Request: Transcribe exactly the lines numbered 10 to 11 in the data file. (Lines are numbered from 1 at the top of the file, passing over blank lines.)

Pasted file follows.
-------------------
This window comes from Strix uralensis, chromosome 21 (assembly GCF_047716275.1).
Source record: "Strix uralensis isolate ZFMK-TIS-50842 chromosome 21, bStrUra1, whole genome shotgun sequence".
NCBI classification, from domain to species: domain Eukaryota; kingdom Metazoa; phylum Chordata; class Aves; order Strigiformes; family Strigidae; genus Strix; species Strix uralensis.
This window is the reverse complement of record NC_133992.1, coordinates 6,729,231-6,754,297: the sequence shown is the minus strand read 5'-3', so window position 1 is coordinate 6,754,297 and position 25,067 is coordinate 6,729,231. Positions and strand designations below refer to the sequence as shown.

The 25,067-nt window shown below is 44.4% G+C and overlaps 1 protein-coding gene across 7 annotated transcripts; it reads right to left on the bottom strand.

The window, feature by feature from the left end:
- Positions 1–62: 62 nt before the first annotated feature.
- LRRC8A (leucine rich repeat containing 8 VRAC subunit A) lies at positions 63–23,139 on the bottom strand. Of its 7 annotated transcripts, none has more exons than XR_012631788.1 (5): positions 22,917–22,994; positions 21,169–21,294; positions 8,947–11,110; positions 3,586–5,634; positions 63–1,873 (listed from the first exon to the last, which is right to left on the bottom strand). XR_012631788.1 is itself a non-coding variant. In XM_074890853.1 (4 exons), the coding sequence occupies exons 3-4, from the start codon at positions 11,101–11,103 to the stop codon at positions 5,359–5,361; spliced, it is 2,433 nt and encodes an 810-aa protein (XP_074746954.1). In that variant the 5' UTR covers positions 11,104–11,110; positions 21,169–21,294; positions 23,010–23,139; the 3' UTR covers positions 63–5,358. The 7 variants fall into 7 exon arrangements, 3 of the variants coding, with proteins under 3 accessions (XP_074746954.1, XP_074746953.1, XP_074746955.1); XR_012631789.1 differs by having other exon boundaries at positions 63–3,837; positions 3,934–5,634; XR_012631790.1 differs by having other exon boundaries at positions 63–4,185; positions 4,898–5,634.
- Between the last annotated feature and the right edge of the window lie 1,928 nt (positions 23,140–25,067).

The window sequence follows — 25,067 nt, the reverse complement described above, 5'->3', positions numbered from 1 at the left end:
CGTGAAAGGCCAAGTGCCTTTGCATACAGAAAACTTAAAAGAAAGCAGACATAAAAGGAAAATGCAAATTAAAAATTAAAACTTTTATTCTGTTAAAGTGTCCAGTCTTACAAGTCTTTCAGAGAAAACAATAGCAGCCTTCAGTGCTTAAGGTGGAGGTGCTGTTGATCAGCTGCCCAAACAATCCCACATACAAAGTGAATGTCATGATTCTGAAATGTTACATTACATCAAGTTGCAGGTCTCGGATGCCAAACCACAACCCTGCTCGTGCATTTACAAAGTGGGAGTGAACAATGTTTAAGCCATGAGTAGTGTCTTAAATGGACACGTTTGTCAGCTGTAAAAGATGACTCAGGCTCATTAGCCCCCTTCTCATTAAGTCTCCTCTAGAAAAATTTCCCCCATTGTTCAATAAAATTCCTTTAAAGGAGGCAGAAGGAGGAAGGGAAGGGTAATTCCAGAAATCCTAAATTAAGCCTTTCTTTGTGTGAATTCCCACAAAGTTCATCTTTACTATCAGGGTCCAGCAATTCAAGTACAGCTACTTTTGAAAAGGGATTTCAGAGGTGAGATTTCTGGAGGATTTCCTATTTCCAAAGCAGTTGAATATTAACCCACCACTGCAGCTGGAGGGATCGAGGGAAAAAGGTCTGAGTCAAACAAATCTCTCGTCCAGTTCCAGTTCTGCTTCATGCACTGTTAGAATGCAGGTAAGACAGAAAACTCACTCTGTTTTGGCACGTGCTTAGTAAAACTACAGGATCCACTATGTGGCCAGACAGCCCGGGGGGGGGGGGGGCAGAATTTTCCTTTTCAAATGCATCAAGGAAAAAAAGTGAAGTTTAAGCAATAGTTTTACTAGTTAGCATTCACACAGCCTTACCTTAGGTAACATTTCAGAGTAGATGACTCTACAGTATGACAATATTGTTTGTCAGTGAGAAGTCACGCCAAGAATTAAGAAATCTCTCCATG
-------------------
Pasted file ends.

The window sequence follows — 25,067 nt, the reverse complement described above, 5'->3', positions numbered from 1 at the left end:
CGTGAAAGGCCAAGTGCCTTTGCATACAGAAAACTTAAAAGAAAGCAGACATAAAAGGAAAATGCAAATTAAAAATTAAAACTTTTATTCTGTTAAAGTGTCCAGTCTTACAAGTCTTTCAGAGAAAACAATAGCAGCCTTCAGTGCTTAAGGTGGAGGTGCTGTTGATCAGCTGCCCAAACAATCCCACATACAAAGTGAATGTCATGATTCTGAAATGTTACATTACATCAAGTTGCAGGTCTCGGATGCCAAACCACAACCCTGCTCGTGCATTTACAAAGTGGGAGTGAACAATGTTTAAGCCATGAGTAGTGTCTTAAATGGACACGTTTGTCAGCTGTAAAAGATGACTCAGGCTCATTAGCCCCCTTCTCATTAAGTCTCCTCTAGAAAAATTTCCCCCATTGTTCAATAAAATTCCTTTAAAGGAGGCAGAAGGAGGAAGGGAAGGGTAATTCCAGAAATCCTAAATTAAGCCTTTCTTTGTGTGAATTCCCACAAAGTTCATCTTTACTATCAGGGTCCAGCAATTCAAGTACAGCTACTTTTGAAAAGGGATTTCAGAGGTGAGATTTCTGGAGGATTTCCTATTTCCAAAGCAGTTGAATATTAACCCACCACTGCAGCTGGAGGGATCGAGGGAAAAAGGTCTGAGTCAAACAAATCTCTCGTCCAGTTCCAGTTCTGCTTCATGCACTGTTAGAATGCAGGTAAGACAGAAAACTCACTCTGTTTTGGCACGTGCTTAGTAAAACTACAGGATCCACTATGTGGCCAGACAGCCCGGGGGGGGGGGGGGCAGAATTTTCCTTTTCAAATGCATCAAGGAAAAAAAGTGAAGTTTAAGCAATAGTTTTACTAGTTAGCATTCACACAGCCTTACCTTAGGTAACATTTCAGAGTAGATGACTCTACAGTATGACAATATTGTTTGTCAGTGAGAAGTCACGCCAAGAATTAAGAAATCTCTCCATG